A luxury apartment complex in Boston’s upscale South End neighborhood. Amazon’s midtown Manhattan headquarters and distribution center across from the Empire State Building. A thirty story class A office tower at 123 North Wacker Dr. in Chicago’s West Loop. What these commercial properties have in common is that all were financed within the past two years – not by banks, but by insurance companies or pensions.
An Axa SA sign outside one of the company’s branches in Paris, France. Photographer: Antoine Antoniol/Bloomberg
So which pension and insurance providers are using their capital to finance commercial properties in New York City,Boston and Chicago? CrediFi examined six such companies – five based in the U.S. and one in France – that have been particularly prominent backers of commercial real estate in these three cities.
In Q4 2016, AIG issued between $600 million and $700 million in commercial real estate loans in New York City, giving it a market share of 4%. It was a top 10 NYC commercial real estate lender in 2015.
Most of the 2016 financing was for the new American Copper Buildings at 626 First Avenue, which last year began a soft launch to kick off luxury apartment rentals. AIG issued a 500 mm loan to JDS Development Group and Largo Investments for the angled pair of towers covered in copper panels and connected by a sky bridge.
The focus on a single property is consistent with the pattern shown by insurance and pension companies that finance real estate. These providers typically seek stable, large, often high-profile properties rather than issuing many smaller loans for a larger number of buildings, as some lenders do.
French insurance provider AXA was a top 10 commercial real estate lender in Chicago in the first quarter of this year, when it issued over $90 million in Chicago CRE financing, as well as in Q4 2016.
AXA was also the No. 3 commercial real estate lender in New York City in Q4 2016, when it had a market share of 5% due to its nearly $1 billion in CRE financing in the Big Apple. AXA was behind the financing of one of New York City’s biggest CRE loans of the quarter, the $850 million ($481 per square foot) financing of the 45-story office tower at 1301 Avenue of the Americas. AXA originated the loan along with fellow insurance companies MetLife and New York Life. The Paramount Group-owned property has retail space on the bottom and provides in-building access to Rockefeller Center.
Chicago’s largest non-bank commercial real estate lender in the first quarter of this year was MetLife, which originated between $200 million and $300 million in the quarter, almost as much as it originated in the Windy City in all of 2016.
In New York City, MetLife was a top 10 commercial real estate lender in the second and third quarters of 2016, financing properties including Amazon’s Vornado-owned Manhattan headquarters at 7 W. 34th St., for which MetLife originated a $300 million loan.
New York Life Insurance
You might have thought that an insurance company with New York in its name would be most prominent in, well, New York. Not so at the moment. Yet, while New York Life Insurance has not been a top 10 commercial real estate lender in the Big Apple over the past year-and-a-half, it was a top 10 lender in Chicago in Q1 of this year.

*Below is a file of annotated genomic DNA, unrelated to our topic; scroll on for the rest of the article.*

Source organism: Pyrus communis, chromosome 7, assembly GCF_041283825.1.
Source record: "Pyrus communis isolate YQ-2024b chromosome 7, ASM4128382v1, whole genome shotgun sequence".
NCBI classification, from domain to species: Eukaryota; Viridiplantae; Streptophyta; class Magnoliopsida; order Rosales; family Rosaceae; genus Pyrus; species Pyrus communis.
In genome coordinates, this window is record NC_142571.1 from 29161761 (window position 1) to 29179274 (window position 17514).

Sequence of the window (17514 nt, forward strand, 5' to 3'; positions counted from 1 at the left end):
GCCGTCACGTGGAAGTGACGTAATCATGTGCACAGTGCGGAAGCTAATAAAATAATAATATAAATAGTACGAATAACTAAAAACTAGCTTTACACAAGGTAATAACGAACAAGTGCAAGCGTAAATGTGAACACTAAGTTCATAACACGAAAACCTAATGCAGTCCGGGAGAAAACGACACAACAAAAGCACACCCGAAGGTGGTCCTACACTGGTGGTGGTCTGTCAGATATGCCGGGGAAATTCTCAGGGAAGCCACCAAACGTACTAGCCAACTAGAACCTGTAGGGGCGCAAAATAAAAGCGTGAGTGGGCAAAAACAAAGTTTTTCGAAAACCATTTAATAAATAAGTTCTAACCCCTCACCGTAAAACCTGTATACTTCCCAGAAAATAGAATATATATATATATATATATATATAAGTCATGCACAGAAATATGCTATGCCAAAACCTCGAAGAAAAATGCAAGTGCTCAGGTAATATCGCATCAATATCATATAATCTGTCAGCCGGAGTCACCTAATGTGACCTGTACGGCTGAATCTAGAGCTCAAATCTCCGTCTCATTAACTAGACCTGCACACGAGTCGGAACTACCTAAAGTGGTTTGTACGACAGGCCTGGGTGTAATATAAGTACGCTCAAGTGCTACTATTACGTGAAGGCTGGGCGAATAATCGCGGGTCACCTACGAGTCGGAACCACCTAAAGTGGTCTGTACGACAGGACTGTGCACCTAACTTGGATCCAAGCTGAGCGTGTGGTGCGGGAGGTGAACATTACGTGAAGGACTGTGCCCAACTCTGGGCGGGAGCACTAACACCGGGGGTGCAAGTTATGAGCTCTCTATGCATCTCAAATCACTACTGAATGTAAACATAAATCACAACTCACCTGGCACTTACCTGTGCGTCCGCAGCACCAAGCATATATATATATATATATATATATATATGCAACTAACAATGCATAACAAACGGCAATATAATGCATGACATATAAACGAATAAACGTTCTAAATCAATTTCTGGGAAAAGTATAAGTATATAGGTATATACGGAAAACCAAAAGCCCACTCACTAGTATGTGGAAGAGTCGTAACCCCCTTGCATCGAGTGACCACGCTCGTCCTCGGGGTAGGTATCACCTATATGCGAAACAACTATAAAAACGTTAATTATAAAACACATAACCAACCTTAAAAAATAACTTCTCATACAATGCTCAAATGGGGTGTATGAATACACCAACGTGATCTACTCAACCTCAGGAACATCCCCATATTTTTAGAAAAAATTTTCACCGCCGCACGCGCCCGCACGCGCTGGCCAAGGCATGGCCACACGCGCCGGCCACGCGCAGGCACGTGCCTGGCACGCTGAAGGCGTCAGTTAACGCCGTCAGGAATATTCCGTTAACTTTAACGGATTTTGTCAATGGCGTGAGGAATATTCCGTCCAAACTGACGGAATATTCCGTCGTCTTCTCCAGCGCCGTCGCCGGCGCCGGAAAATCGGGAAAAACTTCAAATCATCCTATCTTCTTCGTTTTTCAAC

In January, the insurance company issued a $109 million loan for the acquisition, repositioning and leasing of an office tower at 123 North Wacker Dr. that had been in financial distress for more than six years. The building was recently acquired by a LaSalle Investment Management fund.
New York State Teachers Retirement System, Hartford Fire Insurance Company, Manulife Financial
This pension fund and two insurance companies have been leading Boston lenders recently, with the New York State Teachers Retirement System featuring more prominently in the first half of 2016 and Hartford Fire Insurance and Manulife in the first half of this year.
Prudential was a top 10 lender in New York City in the second quarter of 2016, when it issued more than $500 million in commercial real estate loans. That financing gave Prudential a 2.7% share of the CRE market in NYC in that quarter.
Prudential-financed properties include an office building at 35 Madison Ave. in Manhattan’s Flatiron district, for which the insurance company issued a $76 million loan in Q2 2016. Among top 10 NYC lenders in that quarter, Prudential had the highest jump in year-over-year loan origination.
The Teachers Insurance and Annuity Association of America is the pension giant behind the $135 million financing in June of this year for the luxury apartment complex (with retail space) in Boston’s South End, the Troy Boston at 55 Traveler St. (also known as 275 Albany St.).
New York-based TIAA (until recently known as TIAA-CREF) was one of the biggest commercial real estate lenders in Boston in the first half of 2017.
In 2016, it was also one of the biggest lenders in Chicago, financing an $800 million loan (a high $960 per square foot) for 101 N. Canal St., a class A office building with retail potential on the ground floor.
So, while many people tend to associate banks with the big loans that finance prominent properties in major cities such as New York, Boston and Chicago, insurance companies and pension providers, whether based in the U.S. or abroad, can be big commercial real estate players, too. That’s a claim we expect insurance companies will gladly accept.